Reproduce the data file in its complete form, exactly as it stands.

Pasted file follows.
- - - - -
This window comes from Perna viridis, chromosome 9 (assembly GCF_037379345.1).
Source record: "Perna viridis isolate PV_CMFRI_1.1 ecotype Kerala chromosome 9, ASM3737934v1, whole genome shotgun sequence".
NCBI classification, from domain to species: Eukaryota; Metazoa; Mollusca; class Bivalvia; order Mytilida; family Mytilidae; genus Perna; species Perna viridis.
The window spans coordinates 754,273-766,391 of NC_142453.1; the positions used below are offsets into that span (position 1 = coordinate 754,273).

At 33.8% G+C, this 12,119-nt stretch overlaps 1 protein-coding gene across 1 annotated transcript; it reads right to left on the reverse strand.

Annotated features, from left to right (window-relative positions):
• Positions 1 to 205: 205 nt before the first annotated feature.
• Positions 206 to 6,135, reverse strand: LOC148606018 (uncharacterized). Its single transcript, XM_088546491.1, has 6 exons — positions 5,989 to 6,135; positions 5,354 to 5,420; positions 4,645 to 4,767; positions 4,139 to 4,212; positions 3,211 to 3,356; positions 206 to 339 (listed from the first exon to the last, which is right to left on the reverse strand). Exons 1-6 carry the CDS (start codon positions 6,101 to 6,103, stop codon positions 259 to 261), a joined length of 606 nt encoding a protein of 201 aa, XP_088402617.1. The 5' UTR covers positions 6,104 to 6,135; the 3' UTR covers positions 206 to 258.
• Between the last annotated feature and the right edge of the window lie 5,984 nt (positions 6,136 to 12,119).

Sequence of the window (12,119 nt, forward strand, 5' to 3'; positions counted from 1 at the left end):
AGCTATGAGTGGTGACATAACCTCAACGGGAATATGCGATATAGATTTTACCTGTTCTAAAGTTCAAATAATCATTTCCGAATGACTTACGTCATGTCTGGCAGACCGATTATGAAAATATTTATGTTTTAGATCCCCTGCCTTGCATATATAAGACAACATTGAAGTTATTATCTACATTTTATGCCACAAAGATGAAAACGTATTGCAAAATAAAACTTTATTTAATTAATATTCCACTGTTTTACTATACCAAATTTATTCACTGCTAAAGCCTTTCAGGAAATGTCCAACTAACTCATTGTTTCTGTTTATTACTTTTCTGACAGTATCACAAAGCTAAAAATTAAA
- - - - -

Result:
This window comes from Perna viridis, chromosome 9 (assembly GCF_037379345.1).
Source record: "Perna viridis isolate PV_CMFRI_1.1 ecotype Kerala chromosome 9, ASM3737934v1, whole genome shotgun sequence".
NCBI classification, from domain to species: Eukaryota; Metazoa; Mollusca; class Bivalvia; order Mytilida; family Mytilidae; genus Perna; species Perna viridis.
The window spans coordinates 754,273-766,391 of NC_142453.1; the positions used below are offsets into that span (position 1 = coordinate 754,273).

At 33.8% G+C, this 12,119-nt stretch overlaps 1 protein-coding gene across 1 annotated transcript; it reads right to left on the reverse strand.

Annotated features, from left to right (window-relative positions):
• Positions 1 to 205: 205 nt before the first annotated feature.
• Positions 206 to 6,135, reverse strand: LOC148606018 (uncharacterized). Its single transcript, XM_088546491.1, has 6 exons — positions 5,989 to 6,135; positions 5,354 to 5,420; positions 4,645 to 4,767; positions 4,139 to 4,212; positions 3,211 to 3,356; positions 206 to 339 (listed from the first exon to the last, which is right to left on the reverse strand). Exons 1-6 carry the CDS (start codon positions 6,101 to 6,103, stop codon positions 259 to 261), a joined length of 606 nt encoding a protein of 201 aa, XP_088402617.1. The 5' UTR covers positions 6,104 to 6,135; the 3' UTR covers positions 206 to 258.
• Between the last annotated feature and the right edge of the window lie 5,984 nt (positions 6,136 to 12,119).

Sequence of the window (12,119 nt, forward strand, 5' to 3'; positions counted from 1 at the left end):
AGCTATGAGTGGTGACATAACCTCAACGGGAATATGCGATATAGATTTTACCTGTTCTAAAGTTCAAATAATCATTTCCGAATGACTTACGTCATGTCTGGCAGACCGATTATGAAAATATTTATGTTTTAGATCCCCTGCCTTGCATATATAAGACAACATTGAAGTTATTATCTACATTTTATGCCACAAAGATGAAAACGTATTGCAAAATAAAACTTTATTTAATTAATATTCCACTGTTTTACTATACCAAATTTATTCACTGCTAAAGCCTTTCAGGAAATGTCCAACTAACTCATTGTTTCTGTTTATTACTTTTCTGACAGTATCACAAAGCTAAAAATTAAA